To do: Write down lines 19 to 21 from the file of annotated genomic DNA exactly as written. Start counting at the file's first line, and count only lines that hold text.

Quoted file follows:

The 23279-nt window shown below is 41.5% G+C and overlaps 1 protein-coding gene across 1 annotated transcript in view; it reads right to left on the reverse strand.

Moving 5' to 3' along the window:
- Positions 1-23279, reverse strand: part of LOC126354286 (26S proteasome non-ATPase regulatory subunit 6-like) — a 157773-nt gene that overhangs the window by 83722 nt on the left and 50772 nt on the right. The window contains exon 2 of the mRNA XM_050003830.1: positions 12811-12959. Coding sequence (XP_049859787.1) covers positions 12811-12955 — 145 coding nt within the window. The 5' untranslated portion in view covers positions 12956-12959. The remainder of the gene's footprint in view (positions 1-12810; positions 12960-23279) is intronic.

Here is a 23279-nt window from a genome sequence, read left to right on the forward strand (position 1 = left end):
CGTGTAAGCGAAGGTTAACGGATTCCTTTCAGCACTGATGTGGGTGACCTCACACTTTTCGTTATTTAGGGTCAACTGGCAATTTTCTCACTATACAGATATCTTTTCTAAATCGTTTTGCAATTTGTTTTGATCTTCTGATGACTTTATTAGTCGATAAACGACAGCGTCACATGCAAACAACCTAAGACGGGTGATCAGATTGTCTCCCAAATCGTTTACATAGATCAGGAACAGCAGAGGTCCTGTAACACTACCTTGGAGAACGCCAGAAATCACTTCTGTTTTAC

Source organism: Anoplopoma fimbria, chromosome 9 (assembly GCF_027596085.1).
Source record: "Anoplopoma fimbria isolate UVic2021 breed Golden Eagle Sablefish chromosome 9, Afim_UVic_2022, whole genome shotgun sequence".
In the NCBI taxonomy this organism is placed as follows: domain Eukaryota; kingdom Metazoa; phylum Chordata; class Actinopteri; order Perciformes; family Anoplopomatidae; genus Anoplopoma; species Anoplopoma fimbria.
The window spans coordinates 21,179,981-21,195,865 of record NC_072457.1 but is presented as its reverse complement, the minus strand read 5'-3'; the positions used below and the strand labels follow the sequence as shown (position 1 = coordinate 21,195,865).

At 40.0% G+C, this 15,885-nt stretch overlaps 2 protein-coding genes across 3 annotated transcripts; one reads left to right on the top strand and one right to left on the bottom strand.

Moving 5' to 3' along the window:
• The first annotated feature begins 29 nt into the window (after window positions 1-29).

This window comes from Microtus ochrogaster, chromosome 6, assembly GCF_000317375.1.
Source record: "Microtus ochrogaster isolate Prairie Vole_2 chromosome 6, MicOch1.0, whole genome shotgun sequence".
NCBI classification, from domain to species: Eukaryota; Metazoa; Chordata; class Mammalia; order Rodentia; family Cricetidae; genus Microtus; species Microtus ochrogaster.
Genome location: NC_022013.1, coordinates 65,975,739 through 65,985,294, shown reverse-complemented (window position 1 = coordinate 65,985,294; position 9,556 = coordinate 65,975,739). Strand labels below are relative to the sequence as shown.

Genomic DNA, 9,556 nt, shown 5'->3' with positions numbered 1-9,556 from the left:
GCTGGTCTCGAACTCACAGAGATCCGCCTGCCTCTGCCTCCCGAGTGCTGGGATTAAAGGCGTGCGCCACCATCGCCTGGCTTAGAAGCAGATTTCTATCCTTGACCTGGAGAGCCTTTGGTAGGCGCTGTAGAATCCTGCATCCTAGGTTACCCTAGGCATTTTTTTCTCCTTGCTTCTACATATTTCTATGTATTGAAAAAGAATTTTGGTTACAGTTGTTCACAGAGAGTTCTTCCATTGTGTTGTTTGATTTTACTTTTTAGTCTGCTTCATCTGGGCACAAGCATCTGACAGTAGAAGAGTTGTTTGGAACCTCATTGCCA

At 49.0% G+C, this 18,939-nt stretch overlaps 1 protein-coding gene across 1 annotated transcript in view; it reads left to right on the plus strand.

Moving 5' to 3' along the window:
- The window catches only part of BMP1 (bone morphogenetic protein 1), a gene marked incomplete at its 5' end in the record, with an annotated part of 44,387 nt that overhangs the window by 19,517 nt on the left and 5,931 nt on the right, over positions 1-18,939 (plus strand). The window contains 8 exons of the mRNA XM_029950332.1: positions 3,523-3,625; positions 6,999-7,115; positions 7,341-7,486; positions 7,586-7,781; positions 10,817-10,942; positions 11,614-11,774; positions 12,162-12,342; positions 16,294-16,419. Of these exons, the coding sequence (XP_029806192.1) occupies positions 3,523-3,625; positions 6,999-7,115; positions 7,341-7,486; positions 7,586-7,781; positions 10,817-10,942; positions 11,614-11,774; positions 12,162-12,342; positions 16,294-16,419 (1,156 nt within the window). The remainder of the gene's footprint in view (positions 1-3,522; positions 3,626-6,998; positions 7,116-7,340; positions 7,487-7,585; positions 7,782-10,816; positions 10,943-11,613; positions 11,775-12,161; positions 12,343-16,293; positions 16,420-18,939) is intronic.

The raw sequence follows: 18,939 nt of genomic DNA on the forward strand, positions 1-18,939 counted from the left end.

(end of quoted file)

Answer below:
At 49.0% G+C, this 18,939-nt stretch overlaps 1 protein-coding gene across 1 annotated transcript in view; it reads left to right on the plus strand.

Moving 5' to 3' along the window:
- The window catches only part of BMP1 (bone morphogenetic protein 1), a gene marked incomplete at its 5' end in the record, with an annotated part of 44,387 nt that overhangs the window by 19,517 nt on the left and 5,931 nt on the right, over positions 1-18,939 (plus strand). The window contains 8 exons of the mRNA XM_029950332.1: positions 3,523-3,625; positions 6,999-7,115; positions 7,341-7,486; positions 7,586-7,781; positions 10,817-10,942; positions 11,614-11,774; positions 12,162-12,342; positions 16,294-16,419. Of these exons, the coding sequence (XP_029806192.1) occupies positions 3,523-3,625; positions 6,999-7,115; positions 7,341-7,486; positions 7,586-7,781; positions 10,817-10,942; positions 11,614-11,774; positions 12,162-12,342; positions 16,294-16,419 (1,156 nt within the window). The remainder of the gene's footprint in view (positions 1-3,522; positions 3,626-6,998; positions 7,116-7,340; positions 7,487-7,585; positions 7,782-10,816; positions 10,943-11,613; positions 11,775-12,161; positions 12,343-16,293; positions 16,420-18,939) is intronic.